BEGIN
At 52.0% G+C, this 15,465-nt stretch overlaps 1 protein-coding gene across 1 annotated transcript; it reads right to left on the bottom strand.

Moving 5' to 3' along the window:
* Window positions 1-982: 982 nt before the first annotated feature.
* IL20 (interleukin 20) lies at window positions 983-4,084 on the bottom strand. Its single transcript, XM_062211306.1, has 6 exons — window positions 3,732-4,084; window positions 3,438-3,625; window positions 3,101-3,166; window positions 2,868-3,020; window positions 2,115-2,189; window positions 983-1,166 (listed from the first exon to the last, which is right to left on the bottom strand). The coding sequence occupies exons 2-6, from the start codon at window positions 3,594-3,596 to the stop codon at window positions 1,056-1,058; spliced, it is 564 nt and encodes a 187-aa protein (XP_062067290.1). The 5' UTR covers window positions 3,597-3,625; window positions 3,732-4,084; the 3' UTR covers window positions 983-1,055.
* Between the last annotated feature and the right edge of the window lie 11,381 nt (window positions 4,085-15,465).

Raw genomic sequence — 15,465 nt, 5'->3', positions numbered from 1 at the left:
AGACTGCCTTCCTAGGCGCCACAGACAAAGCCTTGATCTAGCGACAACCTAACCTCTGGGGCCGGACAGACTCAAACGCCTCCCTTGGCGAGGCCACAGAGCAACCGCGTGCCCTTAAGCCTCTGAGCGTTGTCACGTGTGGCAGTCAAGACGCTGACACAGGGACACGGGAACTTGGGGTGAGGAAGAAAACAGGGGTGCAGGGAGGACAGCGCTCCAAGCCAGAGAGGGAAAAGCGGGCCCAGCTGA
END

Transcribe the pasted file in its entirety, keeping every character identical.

At 52.0% G+C, this 15,465-nt stretch overlaps 1 protein-coding gene across 1 annotated transcript; it reads right to left on the bottom strand.

Moving 5' to 3' along the window:
* Window positions 1-982: 982 nt before the first annotated feature.
* IL20 (interleukin 20) lies at window positions 983-4,084 on the bottom strand. Its single transcript, XM_062211306.1, has 6 exons — window positions 3,732-4,084; window positions 3,438-3,625; window positions 3,101-3,166; window positions 2,868-3,020; window positions 2,115-2,189; window positions 983-1,166 (listed from the first exon to the last, which is right to left on the bottom strand). The coding sequence occupies exons 2-6, from the start codon at window positions 3,594-3,596 to the stop codon at window positions 1,056-1,058; spliced, it is 564 nt and encodes a 187-aa protein (XP_062067290.1). The 5' UTR covers window positions 3,597-3,625; window positions 3,732-4,084; the 3' UTR covers window positions 983-1,055.
* Between the last annotated feature and the right edge of the window lie 11,381 nt (window positions 4,085-15,465).

Raw genomic sequence — 15,465 nt, 5'->3', positions numbered from 1 at the left:
AGACTGCCTTCCTAGGCGCCACAGACAAAGCCTTGATCTAGCGACAACCTAACCTCTGGGGCCGGACAGACTCAAACGCCTCCCTTGGCGAGGCCACAGAGCAACCGCGTGCCCTTAAGCCTCTGAGCGTTGTCACGTGTGGCAGTCAAGACGCTGACACAGGGACACGGGAACTTGGGGTGAGGAAGAAAACAGGGGTGCAGGGAGGACAGCGCTCCAAGCCAGAGAGGGAAAAGCGGGCCCAGCTGA